I have a special spot in my heart for my backyard birds—the loyal birds that keep me company in the winter, visit my feeders, and sing to me throughout the year. Birds are especially attracted to my garden where they enjoy eating bugs, worms, flower seeds, and berries. My trees and shrubs provide welcoming branches for the birds to build their nests, raise their young, or just stop and rest before flying on. Do you know the most common backyard birds that you’ll see in Western North Carolina?
Leading the way is the chickadee, the social director of the back yard. These small, friendly, gregarious birds have black caps, black throats or bibs, and gray backs. Other birds often feed in mixed flocks with chickadees, as if they trust the little chickadee to know exactly where to find food. Chickadees are also easily attracted to feeders. The Carolina chickadee is the most common chickadee in Western North Carolina and isn’t shy about telling us its name as it sings “chick-a-dee-dee-dee.” It also has a rather wistful, four-note call: “fee-bee, fee-bay.”
The tufted titmouse is another bird common to our area and is often associated with chickadees. This grey-backed bird has a white stomach with a rusty-red wash under the wings. It has a small crest (hence the “tufted”) and large black eyes which give it an inquisitive expression. The call is a chant: “here, here, here, here” or “peer, peer, peer,” depending on how you hear it. The tufted titmouse is a year-round resident and is happy to come and eat at bird feeders.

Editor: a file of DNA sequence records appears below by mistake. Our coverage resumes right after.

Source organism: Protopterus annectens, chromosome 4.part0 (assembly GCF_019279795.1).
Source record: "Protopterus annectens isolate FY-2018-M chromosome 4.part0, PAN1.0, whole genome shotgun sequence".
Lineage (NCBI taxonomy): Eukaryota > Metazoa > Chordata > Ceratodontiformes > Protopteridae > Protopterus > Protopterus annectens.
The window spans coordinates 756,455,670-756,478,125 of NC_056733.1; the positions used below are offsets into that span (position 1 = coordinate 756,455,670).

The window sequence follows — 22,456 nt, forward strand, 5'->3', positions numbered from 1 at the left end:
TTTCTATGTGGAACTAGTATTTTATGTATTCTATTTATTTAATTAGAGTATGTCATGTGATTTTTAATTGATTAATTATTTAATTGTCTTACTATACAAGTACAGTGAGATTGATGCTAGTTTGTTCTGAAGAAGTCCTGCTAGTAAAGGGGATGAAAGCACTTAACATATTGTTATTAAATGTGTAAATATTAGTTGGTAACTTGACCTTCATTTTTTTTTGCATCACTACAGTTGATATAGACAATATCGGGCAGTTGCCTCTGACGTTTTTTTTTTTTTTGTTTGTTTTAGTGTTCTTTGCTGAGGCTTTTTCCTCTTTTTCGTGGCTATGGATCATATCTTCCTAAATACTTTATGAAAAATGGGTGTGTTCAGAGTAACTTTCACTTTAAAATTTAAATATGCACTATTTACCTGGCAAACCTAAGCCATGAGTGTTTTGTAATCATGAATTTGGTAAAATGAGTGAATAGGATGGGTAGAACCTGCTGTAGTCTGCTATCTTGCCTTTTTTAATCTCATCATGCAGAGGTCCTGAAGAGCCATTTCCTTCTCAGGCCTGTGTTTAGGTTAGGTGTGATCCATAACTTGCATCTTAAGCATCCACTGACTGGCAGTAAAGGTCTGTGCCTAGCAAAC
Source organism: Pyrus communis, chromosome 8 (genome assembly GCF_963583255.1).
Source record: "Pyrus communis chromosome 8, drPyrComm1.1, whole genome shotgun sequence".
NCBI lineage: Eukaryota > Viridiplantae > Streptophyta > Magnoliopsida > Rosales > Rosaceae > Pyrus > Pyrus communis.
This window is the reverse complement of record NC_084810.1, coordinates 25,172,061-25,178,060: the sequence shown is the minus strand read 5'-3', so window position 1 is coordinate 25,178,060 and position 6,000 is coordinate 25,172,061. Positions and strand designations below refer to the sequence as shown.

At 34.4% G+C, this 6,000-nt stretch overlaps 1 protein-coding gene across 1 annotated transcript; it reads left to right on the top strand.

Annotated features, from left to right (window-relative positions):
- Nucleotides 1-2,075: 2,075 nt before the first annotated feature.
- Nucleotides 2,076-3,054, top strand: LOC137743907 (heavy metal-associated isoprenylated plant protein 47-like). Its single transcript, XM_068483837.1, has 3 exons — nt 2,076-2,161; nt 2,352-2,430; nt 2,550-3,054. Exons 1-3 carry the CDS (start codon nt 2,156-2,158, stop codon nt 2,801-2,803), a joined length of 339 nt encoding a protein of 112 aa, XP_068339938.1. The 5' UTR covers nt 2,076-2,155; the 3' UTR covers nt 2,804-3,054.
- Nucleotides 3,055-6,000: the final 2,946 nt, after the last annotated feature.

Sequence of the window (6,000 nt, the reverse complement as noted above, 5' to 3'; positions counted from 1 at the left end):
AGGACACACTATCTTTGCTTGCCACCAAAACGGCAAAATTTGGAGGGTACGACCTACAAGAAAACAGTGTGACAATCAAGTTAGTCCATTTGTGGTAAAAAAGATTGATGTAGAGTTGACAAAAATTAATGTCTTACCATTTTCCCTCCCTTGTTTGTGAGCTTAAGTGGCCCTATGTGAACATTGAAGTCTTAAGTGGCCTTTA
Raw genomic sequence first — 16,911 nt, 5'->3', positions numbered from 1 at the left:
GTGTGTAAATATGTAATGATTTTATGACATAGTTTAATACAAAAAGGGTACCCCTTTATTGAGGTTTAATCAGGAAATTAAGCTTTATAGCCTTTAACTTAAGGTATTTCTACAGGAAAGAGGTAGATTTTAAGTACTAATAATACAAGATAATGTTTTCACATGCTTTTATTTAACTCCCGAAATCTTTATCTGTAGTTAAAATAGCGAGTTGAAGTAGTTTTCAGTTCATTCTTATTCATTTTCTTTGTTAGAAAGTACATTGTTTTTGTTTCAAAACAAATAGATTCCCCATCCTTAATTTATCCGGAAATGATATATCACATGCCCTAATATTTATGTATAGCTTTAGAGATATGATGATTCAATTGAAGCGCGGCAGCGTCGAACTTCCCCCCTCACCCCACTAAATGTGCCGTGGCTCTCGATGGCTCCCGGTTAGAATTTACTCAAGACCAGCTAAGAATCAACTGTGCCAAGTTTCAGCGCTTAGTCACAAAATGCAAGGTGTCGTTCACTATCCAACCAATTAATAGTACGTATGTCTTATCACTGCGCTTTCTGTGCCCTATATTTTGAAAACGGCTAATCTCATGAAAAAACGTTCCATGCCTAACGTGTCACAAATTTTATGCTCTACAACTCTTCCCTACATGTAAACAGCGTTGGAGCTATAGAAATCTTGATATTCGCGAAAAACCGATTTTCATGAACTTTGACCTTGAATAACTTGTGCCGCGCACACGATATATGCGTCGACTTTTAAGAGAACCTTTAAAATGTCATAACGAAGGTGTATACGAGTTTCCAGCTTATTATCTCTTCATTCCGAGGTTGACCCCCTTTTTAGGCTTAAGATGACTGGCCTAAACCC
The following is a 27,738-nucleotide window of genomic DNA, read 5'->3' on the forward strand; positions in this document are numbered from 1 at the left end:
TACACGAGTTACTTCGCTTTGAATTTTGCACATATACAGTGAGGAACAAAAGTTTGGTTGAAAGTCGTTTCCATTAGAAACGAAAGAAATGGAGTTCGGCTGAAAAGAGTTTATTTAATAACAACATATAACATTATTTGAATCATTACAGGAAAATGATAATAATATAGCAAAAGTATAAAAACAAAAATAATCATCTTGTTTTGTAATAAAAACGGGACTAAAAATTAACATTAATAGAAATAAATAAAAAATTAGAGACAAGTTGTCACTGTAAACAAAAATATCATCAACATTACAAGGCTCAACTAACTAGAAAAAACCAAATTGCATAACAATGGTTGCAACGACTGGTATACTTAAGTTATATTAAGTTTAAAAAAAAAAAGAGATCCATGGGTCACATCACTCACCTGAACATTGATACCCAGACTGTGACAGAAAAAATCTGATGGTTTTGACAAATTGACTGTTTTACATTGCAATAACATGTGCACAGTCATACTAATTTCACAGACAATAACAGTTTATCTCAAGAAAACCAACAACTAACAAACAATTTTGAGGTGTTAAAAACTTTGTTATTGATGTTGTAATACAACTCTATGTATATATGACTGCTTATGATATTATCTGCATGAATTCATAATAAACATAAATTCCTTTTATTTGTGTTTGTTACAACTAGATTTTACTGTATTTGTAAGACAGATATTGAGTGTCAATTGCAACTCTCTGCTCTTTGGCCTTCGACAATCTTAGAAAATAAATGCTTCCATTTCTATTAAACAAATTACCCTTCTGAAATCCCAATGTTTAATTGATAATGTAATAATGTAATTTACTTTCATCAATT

White-breasted nuthatches are gray birds with black caps that you will see creeping head first down a tree trunk. They are common in yards with large trees. As their name implies, they have white breasts. Their call is a nasal “hank, hank, hank,” somewhat like a toy horn. They, too, are common at feeders, where they will grab a morsel and retreat to a nearby tree to eat.
No mention of common backyard birds would be complete without the Carolina wren. These chunky, noisy birds are easily identified by their white eyebrows, warm brown color, and tails that often point upwards. Their common call is usually described as a loud “tea kettle, tea kettle, tea kettle.” They also make a variety of chatters and scolds. Wrens are known for building nests close to human habitation—outdoor light fixtures, hanging baskets of flowers, discarded toys or tires are all fair game. We have had a wren’s nest on top of a ladder in our garage despite the fact we closed the doors at night and often during the day. And, yes, Mama Wren successfully fledged her babies under those conditions.
Fun for the family
Learning to identify birds is fun and a good family activity. In my next Kids Post, I’ll share tips on providing your backyard birds with food and water.
Article written by Judy Deutsch, Extension Master Gardener Volunteer.